A trial court may order temporary inpatient mental health services if it finds by clear and convincing evidence that the patient is mentally ill and at least one of three criteria results from that mental illness. TEX. HEALTH SAFETY CODE ANN. § 574.034(a) (Vernon 2003). One of the criteria is that the patient is likely to cause serious harm to herself. TEX. HEALTH SAFETY CODE ANN. § 574.034(a)(2)(A) (Vernon 2003). Section 574.034 sets forth specific requirements for clear and convincing evidence. The evidence must include expert testimony and, unless waived, evidence of a recent overt act or a continuing pattern of behavior that tends to confirm: (1) the likelihood of serious harm to the patient or others; or (2) the patient's distress and the deterioration of the patient's ability to function. TEX. HEALTH SAFETY CODE ANN. § 574.034(d) (Vernon 2003). The recent overt act or continuing pattern of behavior must relate to the criteria on which the judgment is based. T.G. v. State, 7 S.W.3d 248, 252 (Tex.App.-Dallas 1999, no pet.). The expert's opinions and recommendations must be supported by a showing of the factual bases on which they are grounded. Id.

It is this criteria alone that is at issue in this case.

At the commitment hearing, Dr. Monte Lee Goen testified that he had examined A.S. many times. Dr. Goen diagnosed A.S. with catatonic schizophrenia. He testified that A.S. is unable to make a rational decision about whether to submit to treatment, she has no insight into her mental illness, and wants to stop all medications. When A.S. refuses to take her medication, she not only fails to treat her mental illness, but also fails to treat her diabetes and hypercholesteremia. A.S.'s refusal to take her medication has a predictable effect on her mental illness. She becomes catatonic. In a catatonic state, A.S. becomes either excited and draws attention to herself out of her verbal and physical aggressions or stuporous and requires emergency medical intervention. He further testified that A.S. is homeless. If she were to leave Terrell State Hospital, Dr. Goen believed that would stop all medications. In Dr. Goen's opinion, A.S. is likely to cause serious harm to herself and others.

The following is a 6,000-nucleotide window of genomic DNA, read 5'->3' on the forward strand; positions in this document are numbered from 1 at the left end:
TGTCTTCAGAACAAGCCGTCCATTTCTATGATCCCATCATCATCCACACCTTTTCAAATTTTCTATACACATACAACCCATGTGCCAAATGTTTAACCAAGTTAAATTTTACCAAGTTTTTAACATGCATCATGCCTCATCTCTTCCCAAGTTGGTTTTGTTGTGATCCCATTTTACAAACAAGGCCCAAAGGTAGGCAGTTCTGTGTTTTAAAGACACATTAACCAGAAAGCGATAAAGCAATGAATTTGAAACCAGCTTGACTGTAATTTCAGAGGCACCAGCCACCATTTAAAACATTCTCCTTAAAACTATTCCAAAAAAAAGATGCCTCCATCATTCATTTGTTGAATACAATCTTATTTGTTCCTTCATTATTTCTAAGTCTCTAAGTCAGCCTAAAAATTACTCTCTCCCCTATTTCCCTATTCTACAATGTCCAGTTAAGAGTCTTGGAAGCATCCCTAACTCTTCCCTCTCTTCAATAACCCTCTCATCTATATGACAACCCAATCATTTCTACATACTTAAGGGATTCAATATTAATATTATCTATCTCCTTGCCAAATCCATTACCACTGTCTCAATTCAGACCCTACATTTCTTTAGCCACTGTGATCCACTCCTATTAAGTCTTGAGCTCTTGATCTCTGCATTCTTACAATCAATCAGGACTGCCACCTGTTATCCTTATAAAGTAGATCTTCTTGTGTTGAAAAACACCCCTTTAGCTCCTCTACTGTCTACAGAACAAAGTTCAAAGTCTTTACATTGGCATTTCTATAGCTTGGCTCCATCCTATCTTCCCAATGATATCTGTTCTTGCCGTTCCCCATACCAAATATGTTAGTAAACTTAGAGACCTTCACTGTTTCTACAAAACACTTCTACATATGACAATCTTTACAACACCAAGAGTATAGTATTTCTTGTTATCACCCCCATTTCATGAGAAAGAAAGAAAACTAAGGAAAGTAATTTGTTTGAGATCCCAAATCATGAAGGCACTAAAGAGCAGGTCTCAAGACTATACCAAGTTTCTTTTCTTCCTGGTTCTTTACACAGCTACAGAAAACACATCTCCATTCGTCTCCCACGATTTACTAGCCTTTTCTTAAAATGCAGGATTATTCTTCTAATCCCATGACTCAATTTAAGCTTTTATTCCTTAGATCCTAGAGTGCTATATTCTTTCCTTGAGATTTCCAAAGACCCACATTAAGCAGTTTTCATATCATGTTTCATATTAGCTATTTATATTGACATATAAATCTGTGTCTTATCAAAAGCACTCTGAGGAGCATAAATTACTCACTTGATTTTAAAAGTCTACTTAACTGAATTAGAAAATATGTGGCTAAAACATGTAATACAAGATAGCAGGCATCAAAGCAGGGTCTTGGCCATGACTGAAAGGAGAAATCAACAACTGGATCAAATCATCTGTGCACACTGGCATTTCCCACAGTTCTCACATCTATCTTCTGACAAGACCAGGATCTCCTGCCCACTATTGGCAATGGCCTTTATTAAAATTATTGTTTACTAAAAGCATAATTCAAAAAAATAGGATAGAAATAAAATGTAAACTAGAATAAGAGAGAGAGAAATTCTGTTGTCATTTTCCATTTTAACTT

Dr. Goen also testified regarding an incident involving A.S. at Terrell State Hospital on October 5, 2008. She became angry at church. A male staff member had to escort her back to the unit. She called staff members "sluts" and "whores" and threatened to beat them up. She also screamed at patients standing by a vending machine. She had to be given emergency injections.

A.S. also testified at the commitment hearing. She disputed Dr. Goen's account of the October 5th incident. She said a lady asked her to wait for the other patients after the church service ended. The lady got mad because A.S. left when the service was over but without waiting for the others. She denied making threats to anyone. A.S. said that if she were released she would go to a program for women that helps them transition. She testified that she had a source of income but would not disclose it. She said that she does not need psychiatric medication and that such medication has never worked for her. She disagreed with the Dr. Goen's diagnosis that she has a type of schizophrenia.